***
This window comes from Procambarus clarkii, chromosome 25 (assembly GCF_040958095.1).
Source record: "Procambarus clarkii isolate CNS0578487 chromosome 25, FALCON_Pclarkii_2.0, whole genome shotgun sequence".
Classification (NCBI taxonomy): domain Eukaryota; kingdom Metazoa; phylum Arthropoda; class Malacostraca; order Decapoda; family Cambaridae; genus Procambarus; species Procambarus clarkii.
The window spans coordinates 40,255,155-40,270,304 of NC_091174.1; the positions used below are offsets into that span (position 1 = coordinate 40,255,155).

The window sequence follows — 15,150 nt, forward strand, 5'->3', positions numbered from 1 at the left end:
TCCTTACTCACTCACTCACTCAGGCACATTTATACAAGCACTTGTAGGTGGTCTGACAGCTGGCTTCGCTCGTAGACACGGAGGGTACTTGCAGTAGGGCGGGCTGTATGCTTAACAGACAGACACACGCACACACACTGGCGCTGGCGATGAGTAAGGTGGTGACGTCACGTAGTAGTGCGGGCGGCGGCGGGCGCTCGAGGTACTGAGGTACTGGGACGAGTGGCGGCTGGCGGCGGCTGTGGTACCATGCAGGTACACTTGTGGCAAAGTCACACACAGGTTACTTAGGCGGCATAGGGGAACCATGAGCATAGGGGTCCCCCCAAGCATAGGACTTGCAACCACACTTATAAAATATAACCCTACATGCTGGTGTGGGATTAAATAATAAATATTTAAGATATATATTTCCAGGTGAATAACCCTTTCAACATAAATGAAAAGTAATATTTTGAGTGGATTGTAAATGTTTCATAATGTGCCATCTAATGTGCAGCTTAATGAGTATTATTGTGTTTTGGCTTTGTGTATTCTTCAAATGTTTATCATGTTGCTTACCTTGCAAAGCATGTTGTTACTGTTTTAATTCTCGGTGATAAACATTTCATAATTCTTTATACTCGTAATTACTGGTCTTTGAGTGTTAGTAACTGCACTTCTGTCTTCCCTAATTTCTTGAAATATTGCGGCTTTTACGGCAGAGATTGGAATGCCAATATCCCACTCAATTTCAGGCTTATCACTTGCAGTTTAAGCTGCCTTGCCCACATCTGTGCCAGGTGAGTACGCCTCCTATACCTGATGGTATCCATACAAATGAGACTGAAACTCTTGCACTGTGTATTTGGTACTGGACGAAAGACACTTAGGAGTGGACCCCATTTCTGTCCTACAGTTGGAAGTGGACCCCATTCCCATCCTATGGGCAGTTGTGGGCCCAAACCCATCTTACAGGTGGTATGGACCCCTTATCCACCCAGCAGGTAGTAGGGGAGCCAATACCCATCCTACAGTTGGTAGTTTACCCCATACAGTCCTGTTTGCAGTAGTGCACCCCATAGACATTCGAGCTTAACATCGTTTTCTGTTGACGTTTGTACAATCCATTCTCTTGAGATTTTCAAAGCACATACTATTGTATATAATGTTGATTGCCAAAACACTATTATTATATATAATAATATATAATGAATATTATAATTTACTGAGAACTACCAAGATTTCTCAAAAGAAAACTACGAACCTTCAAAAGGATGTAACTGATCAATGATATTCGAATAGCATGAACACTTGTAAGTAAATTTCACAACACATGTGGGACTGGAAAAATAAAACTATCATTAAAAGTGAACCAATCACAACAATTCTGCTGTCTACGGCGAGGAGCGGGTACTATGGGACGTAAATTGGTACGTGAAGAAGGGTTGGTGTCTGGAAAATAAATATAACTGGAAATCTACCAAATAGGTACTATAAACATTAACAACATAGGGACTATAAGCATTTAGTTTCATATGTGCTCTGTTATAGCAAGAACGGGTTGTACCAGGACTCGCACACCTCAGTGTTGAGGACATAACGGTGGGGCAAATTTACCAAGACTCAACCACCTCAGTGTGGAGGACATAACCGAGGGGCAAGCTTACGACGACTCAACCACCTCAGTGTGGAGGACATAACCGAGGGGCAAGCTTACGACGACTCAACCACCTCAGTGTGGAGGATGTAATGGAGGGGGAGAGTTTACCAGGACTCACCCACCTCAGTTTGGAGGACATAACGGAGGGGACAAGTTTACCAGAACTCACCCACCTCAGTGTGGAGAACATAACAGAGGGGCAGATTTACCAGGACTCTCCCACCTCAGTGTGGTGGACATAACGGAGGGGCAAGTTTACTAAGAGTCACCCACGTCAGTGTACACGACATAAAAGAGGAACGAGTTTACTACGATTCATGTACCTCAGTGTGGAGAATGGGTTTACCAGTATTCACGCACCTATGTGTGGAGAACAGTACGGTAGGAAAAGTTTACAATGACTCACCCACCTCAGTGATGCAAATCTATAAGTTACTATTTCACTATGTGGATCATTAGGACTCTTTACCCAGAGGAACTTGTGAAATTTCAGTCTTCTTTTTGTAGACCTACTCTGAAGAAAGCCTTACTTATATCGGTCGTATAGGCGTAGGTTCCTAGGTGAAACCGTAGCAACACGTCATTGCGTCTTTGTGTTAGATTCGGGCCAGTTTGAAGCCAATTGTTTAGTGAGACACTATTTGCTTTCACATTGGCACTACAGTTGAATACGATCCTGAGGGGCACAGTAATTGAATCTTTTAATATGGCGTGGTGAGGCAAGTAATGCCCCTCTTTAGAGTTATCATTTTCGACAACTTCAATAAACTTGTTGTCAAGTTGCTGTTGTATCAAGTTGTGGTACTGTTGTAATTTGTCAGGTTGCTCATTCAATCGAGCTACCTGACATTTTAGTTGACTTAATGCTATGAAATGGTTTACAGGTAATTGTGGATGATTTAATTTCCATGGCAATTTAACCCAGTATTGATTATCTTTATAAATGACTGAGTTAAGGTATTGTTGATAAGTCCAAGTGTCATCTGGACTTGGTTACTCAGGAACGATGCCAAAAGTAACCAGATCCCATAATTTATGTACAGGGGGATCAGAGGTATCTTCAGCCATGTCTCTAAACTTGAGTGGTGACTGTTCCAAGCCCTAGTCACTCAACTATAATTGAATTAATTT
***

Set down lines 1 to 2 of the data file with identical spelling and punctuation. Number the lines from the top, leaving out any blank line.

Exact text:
This window comes from Procambarus clarkii, chromosome 25 (assembly GCF_040958095.1).
Source record: "Procambarus clarkii isolate CNS0578487 chromosome 25, FALCON_Pclarkii_2.0, whole genome shotgun sequence".